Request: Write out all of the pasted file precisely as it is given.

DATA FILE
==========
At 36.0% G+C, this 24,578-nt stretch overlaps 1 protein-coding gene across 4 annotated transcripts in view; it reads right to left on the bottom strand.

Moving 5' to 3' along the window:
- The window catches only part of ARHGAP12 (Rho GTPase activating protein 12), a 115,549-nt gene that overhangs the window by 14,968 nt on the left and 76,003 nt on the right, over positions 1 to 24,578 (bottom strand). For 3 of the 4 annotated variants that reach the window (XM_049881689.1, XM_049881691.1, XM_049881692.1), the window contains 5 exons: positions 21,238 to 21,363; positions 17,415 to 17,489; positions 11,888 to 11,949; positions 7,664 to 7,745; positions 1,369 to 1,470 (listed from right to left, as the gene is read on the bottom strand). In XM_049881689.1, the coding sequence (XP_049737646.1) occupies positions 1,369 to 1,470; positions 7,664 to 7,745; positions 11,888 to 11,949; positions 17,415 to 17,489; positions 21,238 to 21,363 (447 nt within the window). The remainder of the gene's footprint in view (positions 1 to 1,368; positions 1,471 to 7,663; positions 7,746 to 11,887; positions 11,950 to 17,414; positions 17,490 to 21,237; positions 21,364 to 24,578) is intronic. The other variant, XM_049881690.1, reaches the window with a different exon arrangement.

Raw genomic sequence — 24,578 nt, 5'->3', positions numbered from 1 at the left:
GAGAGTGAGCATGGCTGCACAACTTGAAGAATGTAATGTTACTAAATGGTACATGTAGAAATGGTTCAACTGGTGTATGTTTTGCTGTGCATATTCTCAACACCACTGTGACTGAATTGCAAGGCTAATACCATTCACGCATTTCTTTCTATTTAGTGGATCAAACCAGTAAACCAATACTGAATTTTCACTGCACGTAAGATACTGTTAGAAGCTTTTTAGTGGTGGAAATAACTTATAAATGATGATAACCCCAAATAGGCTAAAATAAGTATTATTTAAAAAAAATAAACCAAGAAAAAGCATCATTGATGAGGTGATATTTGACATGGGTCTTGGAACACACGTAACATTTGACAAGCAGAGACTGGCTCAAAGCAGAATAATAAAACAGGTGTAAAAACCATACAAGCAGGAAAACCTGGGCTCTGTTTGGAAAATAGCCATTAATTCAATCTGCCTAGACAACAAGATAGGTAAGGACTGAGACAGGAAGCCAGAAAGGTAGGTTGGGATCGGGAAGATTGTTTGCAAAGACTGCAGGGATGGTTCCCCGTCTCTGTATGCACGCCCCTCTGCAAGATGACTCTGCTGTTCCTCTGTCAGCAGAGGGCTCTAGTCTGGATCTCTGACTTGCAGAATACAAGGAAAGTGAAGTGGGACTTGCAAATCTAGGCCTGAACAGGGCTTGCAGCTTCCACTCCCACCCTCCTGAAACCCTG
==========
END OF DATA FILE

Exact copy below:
At 36.0% G+C, this 24,578-nt stretch overlaps 1 protein-coding gene across 4 annotated transcripts in view; it reads right to left on the bottom strand.

Moving 5' to 3' along the window:
- The window catches only part of ARHGAP12 (Rho GTPase activating protein 12), a 115,549-nt gene that overhangs the window by 14,968 nt on the left and 76,003 nt on the right, over positions 1 to 24,578 (bottom strand). For 3 of the 4 annotated variants that reach the window (XM_049881689.1, XM_049881691.1, XM_049881692.1), the window contains 5 exons: positions 21,238 to 21,363; positions 17,415 to 17,489; positions 11,888 to 11,949; positions 7,664 to 7,745; positions 1,369 to 1,470 (listed from right to left, as the gene is read on the bottom strand). In XM_049881689.1, the coding sequence (XP_049737646.1) occupies positions 1,369 to 1,470; positions 7,664 to 7,745; positions 11,888 to 11,949; positions 17,415 to 17,489; positions 21,238 to 21,363 (447 nt within the window). The remainder of the gene's footprint in view (positions 1 to 1,368; positions 1,471 to 7,663; positions 7,746 to 11,887; positions 11,950 to 17,414; positions 17,490 to 21,237; positions 21,364 to 24,578) is intronic. The other variant, XM_049881690.1, reaches the window with a different exon arrangement.

Raw genomic sequence — 24,578 nt, 5'->3', positions numbered from 1 at the left:
GAGAGTGAGCATGGCTGCACAACTTGAAGAATGTAATGTTACTAAATGGTACATGTAGAAATGGTTCAACTGGTGTATGTTTTGCTGTGCATATTCTCAACACCACTGTGACTGAATTGCAAGGCTAATACCATTCACGCATTTCTTTCTATTTAGTGGATCAAACCAGTAAACCAATACTGAATTTTCACTGCACGTAAGATACTGTTAGAAGCTTTTTAGTGGTGGAAATAACTTATAAATGATGATAACCCCAAATAGGCTAAAATAAGTATTATTTAAAAAAAATAAACCAAGAAAAAGCATCATTGATGAGGTGATATTTGACATGGGTCTTGGAACACACGTAACATTTGACAAGCAGAGACTGGCTCAAAGCAGAATAATAAAACAGGTGTAAAAACCATACAAGCAGGAAAACCTGGGCTCTGTTTGGAAAATAGCCATTAATTCAATCTGCCTAGACAACAAGATAGGTAAGGACTGAGACAGGAAGCCAGAAAGGTAGGTTGGGATCGGGAAGATTGTTTGCAAAGACTGCAGGGATGGTTCCCCGTCTCTGTATGCACGCCCCTCTGCAAGATGACTCTGCTGTTCCTCTGTCAGCAGAGGGCTCTAGTCTGGATCTCTGACTTGCAGAATACAAGGAAAGTGAAGTGGGACTTGCAAATCTAGGCCTGAACAGGGCTTGCAGCTTCCACTCCCACCCTCCTGAAACCCTG